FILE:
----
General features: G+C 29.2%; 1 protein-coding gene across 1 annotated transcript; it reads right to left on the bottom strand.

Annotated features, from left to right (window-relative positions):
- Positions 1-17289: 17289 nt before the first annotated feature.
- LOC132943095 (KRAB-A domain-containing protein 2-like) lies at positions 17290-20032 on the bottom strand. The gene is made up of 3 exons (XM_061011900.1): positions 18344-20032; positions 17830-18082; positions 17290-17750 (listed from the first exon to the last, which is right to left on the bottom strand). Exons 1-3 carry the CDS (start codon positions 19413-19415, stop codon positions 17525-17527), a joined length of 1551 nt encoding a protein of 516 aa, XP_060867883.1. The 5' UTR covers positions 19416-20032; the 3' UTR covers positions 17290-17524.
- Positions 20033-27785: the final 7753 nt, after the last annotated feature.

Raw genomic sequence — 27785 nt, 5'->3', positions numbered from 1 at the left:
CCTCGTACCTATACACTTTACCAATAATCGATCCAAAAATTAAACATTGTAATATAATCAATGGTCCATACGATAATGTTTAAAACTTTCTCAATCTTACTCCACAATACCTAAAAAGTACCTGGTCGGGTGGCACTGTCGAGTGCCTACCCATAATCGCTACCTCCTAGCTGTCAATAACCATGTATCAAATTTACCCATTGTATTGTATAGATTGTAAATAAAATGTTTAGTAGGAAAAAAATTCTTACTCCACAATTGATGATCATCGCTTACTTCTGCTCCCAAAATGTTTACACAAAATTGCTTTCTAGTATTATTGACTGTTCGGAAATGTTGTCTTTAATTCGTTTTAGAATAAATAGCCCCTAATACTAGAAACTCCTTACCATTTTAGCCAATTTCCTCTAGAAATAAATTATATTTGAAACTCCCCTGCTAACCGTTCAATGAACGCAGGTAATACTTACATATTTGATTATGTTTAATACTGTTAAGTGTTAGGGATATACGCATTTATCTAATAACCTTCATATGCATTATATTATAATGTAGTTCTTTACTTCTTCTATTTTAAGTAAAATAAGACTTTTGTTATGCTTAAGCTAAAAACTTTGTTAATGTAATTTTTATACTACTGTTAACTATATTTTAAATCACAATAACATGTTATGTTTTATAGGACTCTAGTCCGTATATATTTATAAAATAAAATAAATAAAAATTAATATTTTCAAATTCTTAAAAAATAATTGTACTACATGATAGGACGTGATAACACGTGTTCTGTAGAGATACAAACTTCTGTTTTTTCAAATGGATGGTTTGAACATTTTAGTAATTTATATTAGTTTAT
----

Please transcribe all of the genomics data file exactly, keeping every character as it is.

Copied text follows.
General features: G+C 29.2%; 1 protein-coding gene across 1 annotated transcript; it reads right to left on the bottom strand.

Annotated features, from left to right (window-relative positions):
- Positions 1-17289: 17289 nt before the first annotated feature.
- LOC132943095 (KRAB-A domain-containing protein 2-like) lies at positions 17290-20032 on the bottom strand. The gene is made up of 3 exons (XM_061011900.1): positions 18344-20032; positions 17830-18082; positions 17290-17750 (listed from the first exon to the last, which is right to left on the bottom strand). Exons 1-3 carry the CDS (start codon positions 19413-19415, stop codon positions 17525-17527), a joined length of 1551 nt encoding a protein of 516 aa, XP_060867883.1. The 5' UTR covers positions 19416-20032; the 3' UTR covers positions 17290-17524.
- Positions 20033-27785: the final 7753 nt, after the last annotated feature.

Raw genomic sequence — 27785 nt, 5'->3', positions numbered from 1 at the left:
CCTCGTACCTATACACTTTACCAATAATCGATCCAAAAATTAAACATTGTAATATAATCAATGGTCCATACGATAATGTTTAAAACTTTCTCAATCTTACTCCACAATACCTAAAAAGTACCTGGTCGGGTGGCACTGTCGAGTGCCTACCCATAATCGCTACCTCCTAGCTGTCAATAACCATGTATCAAATTTACCCATTGTATTGTATAGATTGTAAATAAAATGTTTAGTAGGAAAAAAATTCTTACTCCACAATTGATGATCATCGCTTACTTCTGCTCCCAAAATGTTTACACAAAATTGCTTTCTAGTATTATTGACTGTTCGGAAATGTTGTCTTTAATTCGTTTTAGAATAAATAGCCCCTAATACTAGAAACTCCTTACCATTTTAGCCAATTTCCTCTAGAAATAAATTATATTTGAAACTCCCCTGCTAACCGTTCAATGAACGCAGGTAATACTTACATATTTGATTATGTTTAATACTGTTAAGTGTTAGGGATATACGCATTTATCTAATAACCTTCATATGCATTATATTATAATGTAGTTCTTTACTTCTTCTATTTTAAGTAAAATAAGACTTTTGTTATGCTTAAGCTAAAAACTTTGTTAATGTAATTTTTATACTACTGTTAACTATATTTTAAATCACAATAACATGTTATGTTTTATAGGACTCTAGTCCGTATATATTTATAAAATAAAATAAATAAAAATTAATATTTTCAAATTCTTAAAAAATAATTGTACTACATGATAGGACGTGATAACACGTGTTCTGTAGAGATACAAACTTCTGTTTTTTCAAATGGATGGTTTGAACATTTTAGTAATTTATATTAGTTTAT